If you go down to the woods today: wild garlic in Britain’s ancient woodlands

To celebrate the beginning of May this year, I took a short bike ride 12km out of Oxford to some woodlands near Elsfield in search of wild garlic, also known as ramsons, buckrams, bear leek or bear’s garlic.

The plant, native to Europe and Asia, is actually a wild relative of the chive. Their latin name Allium Ursinum is due to the brown bear’s penchant for the plant.

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Wild garlic emerges from March to June, and is best picked in late April/May while the leaves are still young. It grows all across the British Isles, with the exception of some channel islands and parts of Scotland. It grows most commonly in woodlands and on riverbanks, preferring moist, slightly acidic soils. It is often found growing alongside bluebells in Britain, and is believed to be an indicator of ancient woodlands; woodlands that have existed for many centuries and developed a rich and complex ecosystem. These are considered to have been around since 1600 or even linking back to the original woodland that covered Britain up to 10,000 years ago. Ancient woodland today, however, is thought to cover only 2% of the land.

If you’re new to foraging then wild garlic is a good plant to start with. It is easy to identify, and has many uses. The easiest way to identify it is by its strong scent, produced by rubbing the leaves between you fingers (an often detected simply by passing a batch). The leaves are long, pointed and oval in shape, growing from the base of the plant. The flowers, which blossom in April, grow on leafless stalks that are triangular in cross-section, and white in colour with six petals.

My quest for wild garlic took me up to the woodlands near Elsfield, 12 km north-east of Oxford. I used the Oxford Wild Food map to locate where wild garlic was likely to be growing, and once in the region used my nose as a compass. Sure enough, within a few minutes of wandering through the bluebell carpeted woodlands, I found my first smattering of wild garlic…

Following the foraging etiquette that you should never take more than 10% of the total amount of wild plant at that site (to allow the plant stock to replenish itself, allow enough for other foragers and to reduce impact on local ecosystem) this first encounter was mildly underwhelming, as I had wanted to harvest a substantial amount. However, continuing my meander through the woodlands, I eventually came upon a much larger covering of wild garlic…

And then an even bigger one…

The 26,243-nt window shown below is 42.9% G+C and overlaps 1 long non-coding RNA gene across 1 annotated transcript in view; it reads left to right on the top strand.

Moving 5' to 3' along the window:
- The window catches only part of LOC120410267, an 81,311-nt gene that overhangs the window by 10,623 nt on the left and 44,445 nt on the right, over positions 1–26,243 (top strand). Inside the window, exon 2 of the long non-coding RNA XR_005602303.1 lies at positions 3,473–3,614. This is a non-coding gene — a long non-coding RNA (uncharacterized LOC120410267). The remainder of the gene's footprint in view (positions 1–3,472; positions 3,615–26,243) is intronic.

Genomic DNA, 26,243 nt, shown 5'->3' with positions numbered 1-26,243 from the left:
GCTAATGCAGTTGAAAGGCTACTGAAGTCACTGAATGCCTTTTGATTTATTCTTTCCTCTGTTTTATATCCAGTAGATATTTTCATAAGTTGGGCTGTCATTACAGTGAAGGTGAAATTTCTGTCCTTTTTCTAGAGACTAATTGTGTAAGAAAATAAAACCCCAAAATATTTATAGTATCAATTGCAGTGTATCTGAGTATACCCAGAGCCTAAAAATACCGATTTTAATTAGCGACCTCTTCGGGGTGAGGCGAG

Wild garlic is attributed with having several health benefits. It is antibacterial, antibiotic, antiseptic is particularly effective at reducing blood pressure, therefore reducing the risk of heart disease and strokes. Although all garlic has this property, wild garlic has the greatest effect on lowering blood pressure. Due to its blood-purifying properties, it is also believed to lower cholesterol.

Beyond its medicinal purposes, it is also widely used in cooking. Despite its strong scent, wild garlic has a much mellower taste than conventional garlic. It is a surprisingly versatile plant, and can be eaten raw in salads, blended into pesto, soups and sauces, stir-fried, cooked in omelettes or paired with a wide variety of other foods.

With my harvest of wild garlic, I was keen to make the simple yet delicious wild garlic pesto.

Wild garlic pesto

To begin with, I cleaned the wild garlic leaves thoroughly under a cold tap and removed the stalks and flowers of the plant to set aside as a salad addition (the flower look lovely in a salad).

The next step was to blend the leaves together with walnuts, freshly squeezed lemon juice and olive oil. The amount of each of these ingredients is completely up to you.

I used a hand-blender, which takes quite a while. If you have a kitchen top blender, this will combine the ingredients quicker. With a hand blender, it is a good idea to chop the leaves up first before beginning to blend them.

Once you have achieved you desired consistency (I left mine fairly coarse, a little more blended than the picture above) , simply season the pesto with salt and pepper and spoon into whatever spare jars you have around the house. Pour enough olive oil over the contents of each jar to seal it off and ensure the longevity of the pesto. This way, the pesto should keep for several weeks. These can make lovely little gifts for family and friends and can be added to a variety of dishes such as linguine, melted over new potatoes, sautéed with vegetables or simply spread thinly on some nice bread.

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